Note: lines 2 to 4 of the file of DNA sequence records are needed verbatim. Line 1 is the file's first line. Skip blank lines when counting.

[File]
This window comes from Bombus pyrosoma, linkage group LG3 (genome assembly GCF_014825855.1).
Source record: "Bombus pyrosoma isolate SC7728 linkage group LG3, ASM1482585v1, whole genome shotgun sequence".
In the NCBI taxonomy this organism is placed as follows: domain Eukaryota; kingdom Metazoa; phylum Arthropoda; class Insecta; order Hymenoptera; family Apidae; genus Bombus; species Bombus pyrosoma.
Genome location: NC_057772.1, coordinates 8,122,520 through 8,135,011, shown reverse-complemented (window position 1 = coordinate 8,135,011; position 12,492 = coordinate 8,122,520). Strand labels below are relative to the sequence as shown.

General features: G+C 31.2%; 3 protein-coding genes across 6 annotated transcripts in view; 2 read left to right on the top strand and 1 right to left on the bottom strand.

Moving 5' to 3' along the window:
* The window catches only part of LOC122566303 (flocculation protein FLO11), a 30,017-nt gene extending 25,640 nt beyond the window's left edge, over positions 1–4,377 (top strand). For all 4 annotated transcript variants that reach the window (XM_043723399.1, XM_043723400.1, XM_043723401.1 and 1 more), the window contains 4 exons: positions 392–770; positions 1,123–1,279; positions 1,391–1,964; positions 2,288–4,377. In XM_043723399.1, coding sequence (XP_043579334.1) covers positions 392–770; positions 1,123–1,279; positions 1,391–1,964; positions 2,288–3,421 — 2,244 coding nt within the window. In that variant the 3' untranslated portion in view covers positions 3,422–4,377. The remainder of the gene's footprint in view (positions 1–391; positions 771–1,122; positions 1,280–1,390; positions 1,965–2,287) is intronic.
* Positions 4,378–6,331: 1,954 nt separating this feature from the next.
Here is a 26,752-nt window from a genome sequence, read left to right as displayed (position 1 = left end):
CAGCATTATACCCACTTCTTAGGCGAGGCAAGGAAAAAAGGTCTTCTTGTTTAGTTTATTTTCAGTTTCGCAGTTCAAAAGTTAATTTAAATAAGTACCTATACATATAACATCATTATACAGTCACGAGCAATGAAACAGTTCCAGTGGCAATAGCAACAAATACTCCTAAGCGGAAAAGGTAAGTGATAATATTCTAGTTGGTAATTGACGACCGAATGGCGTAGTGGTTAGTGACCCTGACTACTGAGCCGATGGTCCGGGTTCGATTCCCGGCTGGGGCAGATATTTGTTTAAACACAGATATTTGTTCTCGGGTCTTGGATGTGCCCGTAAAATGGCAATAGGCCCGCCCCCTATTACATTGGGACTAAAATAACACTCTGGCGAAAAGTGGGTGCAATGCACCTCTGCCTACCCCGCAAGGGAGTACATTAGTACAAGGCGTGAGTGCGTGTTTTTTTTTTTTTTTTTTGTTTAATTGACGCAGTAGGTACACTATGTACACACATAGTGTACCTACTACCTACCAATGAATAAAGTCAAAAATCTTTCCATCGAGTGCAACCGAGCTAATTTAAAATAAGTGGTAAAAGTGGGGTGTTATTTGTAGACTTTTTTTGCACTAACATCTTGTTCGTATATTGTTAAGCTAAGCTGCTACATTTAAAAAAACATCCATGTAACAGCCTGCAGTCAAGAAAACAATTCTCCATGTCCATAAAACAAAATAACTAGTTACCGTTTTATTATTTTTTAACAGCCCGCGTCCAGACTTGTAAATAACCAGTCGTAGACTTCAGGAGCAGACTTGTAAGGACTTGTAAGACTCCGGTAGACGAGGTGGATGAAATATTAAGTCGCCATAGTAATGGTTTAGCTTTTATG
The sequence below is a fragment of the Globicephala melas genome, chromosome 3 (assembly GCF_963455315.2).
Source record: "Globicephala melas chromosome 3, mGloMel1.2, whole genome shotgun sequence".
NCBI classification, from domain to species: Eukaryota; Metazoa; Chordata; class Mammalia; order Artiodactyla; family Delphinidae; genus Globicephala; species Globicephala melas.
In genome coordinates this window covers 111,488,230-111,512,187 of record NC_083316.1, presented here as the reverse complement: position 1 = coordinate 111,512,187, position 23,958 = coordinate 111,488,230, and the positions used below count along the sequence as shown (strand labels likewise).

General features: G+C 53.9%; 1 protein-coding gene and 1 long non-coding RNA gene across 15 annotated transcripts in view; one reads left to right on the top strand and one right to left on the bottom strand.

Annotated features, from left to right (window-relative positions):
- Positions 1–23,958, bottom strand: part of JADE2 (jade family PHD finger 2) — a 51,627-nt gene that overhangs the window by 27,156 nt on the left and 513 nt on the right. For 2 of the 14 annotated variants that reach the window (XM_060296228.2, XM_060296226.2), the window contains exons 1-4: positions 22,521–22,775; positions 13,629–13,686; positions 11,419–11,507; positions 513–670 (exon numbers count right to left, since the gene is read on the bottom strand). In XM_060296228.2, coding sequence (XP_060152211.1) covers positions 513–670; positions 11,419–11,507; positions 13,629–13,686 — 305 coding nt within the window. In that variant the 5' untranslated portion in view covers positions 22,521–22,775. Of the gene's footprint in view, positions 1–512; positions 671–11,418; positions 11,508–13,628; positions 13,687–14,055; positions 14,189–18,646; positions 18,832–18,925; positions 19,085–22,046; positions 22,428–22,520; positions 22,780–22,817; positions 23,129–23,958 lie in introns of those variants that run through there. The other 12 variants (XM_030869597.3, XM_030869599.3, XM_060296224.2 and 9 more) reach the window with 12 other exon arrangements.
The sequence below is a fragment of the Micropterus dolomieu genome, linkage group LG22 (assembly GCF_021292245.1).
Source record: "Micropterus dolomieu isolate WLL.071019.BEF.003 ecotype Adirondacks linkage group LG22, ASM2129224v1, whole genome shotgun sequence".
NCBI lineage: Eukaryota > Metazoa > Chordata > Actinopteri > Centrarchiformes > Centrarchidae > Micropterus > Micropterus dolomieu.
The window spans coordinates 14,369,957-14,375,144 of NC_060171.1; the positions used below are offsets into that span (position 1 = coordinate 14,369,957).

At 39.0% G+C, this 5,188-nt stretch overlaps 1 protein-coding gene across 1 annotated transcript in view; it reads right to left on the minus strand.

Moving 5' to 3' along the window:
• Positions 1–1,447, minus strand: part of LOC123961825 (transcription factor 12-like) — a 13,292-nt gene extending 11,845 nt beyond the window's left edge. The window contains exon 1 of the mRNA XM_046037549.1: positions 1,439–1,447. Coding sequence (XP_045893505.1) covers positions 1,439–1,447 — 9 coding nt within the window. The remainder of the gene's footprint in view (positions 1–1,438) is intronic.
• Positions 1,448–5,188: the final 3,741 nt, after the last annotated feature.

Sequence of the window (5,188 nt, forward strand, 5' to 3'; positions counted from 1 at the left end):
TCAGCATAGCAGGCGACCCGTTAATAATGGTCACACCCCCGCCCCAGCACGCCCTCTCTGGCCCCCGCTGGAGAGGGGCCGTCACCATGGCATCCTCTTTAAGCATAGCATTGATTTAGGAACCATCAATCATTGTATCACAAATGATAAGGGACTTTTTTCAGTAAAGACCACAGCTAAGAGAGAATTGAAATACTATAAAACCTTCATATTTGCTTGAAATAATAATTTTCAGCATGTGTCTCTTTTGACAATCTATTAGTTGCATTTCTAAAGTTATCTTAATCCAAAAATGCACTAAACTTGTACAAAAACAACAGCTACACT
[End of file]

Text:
Source record: "Bombus pyrosoma isolate SC7728 linkage group LG3, ASM1482585v1, whole genome shotgun sequence".
In the NCBI taxonomy this organism is placed as follows: domain Eukaryota; kingdom Metazoa; phylum Arthropoda; class Insecta; order Hymenoptera; family Apidae; genus Bombus; species Bombus pyrosoma.
Genome location: NC_057772.1, coordinates 8,122,520 through 8,135,011, shown reverse-complemented (window position 1 = coordinate 8,135,011; position 12,492 = coordinate 8,122,520). Strand labels below are relative to the sequence as shown.